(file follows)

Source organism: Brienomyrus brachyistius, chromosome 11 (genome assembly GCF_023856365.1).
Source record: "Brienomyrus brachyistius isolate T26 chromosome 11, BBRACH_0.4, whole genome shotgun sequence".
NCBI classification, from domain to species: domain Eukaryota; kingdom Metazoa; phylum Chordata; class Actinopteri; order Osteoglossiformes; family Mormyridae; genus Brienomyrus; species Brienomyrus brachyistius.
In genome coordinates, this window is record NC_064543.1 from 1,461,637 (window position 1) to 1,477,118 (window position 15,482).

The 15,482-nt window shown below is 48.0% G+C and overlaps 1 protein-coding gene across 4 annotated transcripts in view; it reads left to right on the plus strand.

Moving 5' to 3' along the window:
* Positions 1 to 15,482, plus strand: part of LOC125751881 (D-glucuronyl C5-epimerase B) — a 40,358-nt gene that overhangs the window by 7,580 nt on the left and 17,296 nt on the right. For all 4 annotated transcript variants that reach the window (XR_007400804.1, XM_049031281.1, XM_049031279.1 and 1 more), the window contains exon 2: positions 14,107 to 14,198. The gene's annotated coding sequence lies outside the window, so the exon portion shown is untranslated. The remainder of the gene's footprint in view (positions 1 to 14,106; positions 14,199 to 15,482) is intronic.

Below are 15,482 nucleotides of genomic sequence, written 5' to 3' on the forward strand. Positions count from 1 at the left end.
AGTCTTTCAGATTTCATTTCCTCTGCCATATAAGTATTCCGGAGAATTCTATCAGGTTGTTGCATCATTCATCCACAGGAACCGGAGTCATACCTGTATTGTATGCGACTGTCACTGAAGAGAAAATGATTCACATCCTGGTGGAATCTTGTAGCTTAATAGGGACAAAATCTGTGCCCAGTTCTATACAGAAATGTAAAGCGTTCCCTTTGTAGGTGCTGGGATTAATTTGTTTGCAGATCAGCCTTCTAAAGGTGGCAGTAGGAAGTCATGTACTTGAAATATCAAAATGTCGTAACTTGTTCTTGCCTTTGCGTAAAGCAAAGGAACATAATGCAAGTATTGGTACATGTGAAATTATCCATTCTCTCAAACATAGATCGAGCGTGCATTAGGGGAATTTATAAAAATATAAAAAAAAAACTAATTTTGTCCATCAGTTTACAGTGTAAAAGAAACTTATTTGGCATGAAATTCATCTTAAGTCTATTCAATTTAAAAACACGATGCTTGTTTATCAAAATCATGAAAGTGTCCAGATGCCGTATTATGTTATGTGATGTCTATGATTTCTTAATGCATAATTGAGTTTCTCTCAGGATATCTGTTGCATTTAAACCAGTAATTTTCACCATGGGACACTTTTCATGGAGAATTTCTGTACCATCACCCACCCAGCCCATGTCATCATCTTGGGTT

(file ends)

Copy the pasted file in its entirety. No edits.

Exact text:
Source organism: Brienomyrus brachyistius, chromosome 11 (genome assembly GCF_023856365.1).
Source record: "Brienomyrus brachyistius isolate T26 chromosome 11, BBRACH_0.4, whole genome shotgun sequence".
NCBI classification, from domain to species: domain Eukaryota; kingdom Metazoa; phylum Chordata; class Actinopteri; order Osteoglossiformes; family Mormyridae; genus Brienomyrus; species Brienomyrus brachyistius.
In genome coordinates, this window is record NC_064543.1 from 1,461,637 (window position 1) to 1,477,118 (window position 15,482).

The 15,482-nt window shown below is 48.0% G+C and overlaps 1 protein-coding gene across 4 annotated transcripts in view; it reads left to right on the plus strand.

Moving 5' to 3' along the window:
* Positions 1 to 15,482, plus strand: part of LOC125751881 (D-glucuronyl C5-epimerase B) — a 40,358-nt gene that overhangs the window by 7,580 nt on the left and 17,296 nt on the right. For all 4 annotated transcript variants that reach the window (XR_007400804.1, XM_049031281.1, XM_049031279.1 and 1 more), the window contains exon 2: positions 14,107 to 14,198. The gene's annotated coding sequence lies outside the window, so the exon portion shown is untranslated. The remainder of the gene's footprint in view (positions 1 to 14,106; positions 14,199 to 15,482) is intronic.

Below are 15,482 nucleotides of genomic sequence, written 5' to 3' on the forward strand. Positions count from 1 at the left end.
AGTCTTTCAGATTTCATTTCCTCTGCCATATAAGTATTCCGGAGAATTCTATCAGGTTGTTGCATCATTCATCCACAGGAACCGGAGTCATACCTGTATTGTATGCGACTGTCACTGAAGAGAAAATGATTCACATCCTGGTGGAATCTTGTAGCTTAATAGGGACAAAATCTGTGCCCAGTTCTATACAGAAATGTAAAGCGTTCCCTTTGTAGGTGCTGGGATTAATTTGTTTGCAGATCAGCCTTCTAAAGGTGGCAGTAGGAAGTCATGTACTTGAAATATCAAAATGTCGTAACTTGTTCTTGCCTTTGCGTAAAGCAAAGGAACATAATGCAAGTATTGGTACATGTGAAATTATCCATTCTCTCAAACATAGATCGAGCGTGCATTAGGGGAATTTATAAAAATATAAAAAAAAAACTAATTTTGTCCATCAGTTTACAGTGTAAAAGAAACTTATTTGGCATGAAATTCATCTTAAGTCTATTCAATTTAAAAACACGATGCTTGTTTATCAAAATCATGAAAGTGTCCAGATGCCGTATTATGTTATGTGATGTCTATGATTTCTTAATGCATAATTGAGTTTCTCTCAGGATATCTGTTGCATTTAAACCAGTAATTTTCACCATGGGACACTTTTCATGGAGAATTTCTGTACCATCACCCACCCAGCCCATGTCATCATCTTGGGTT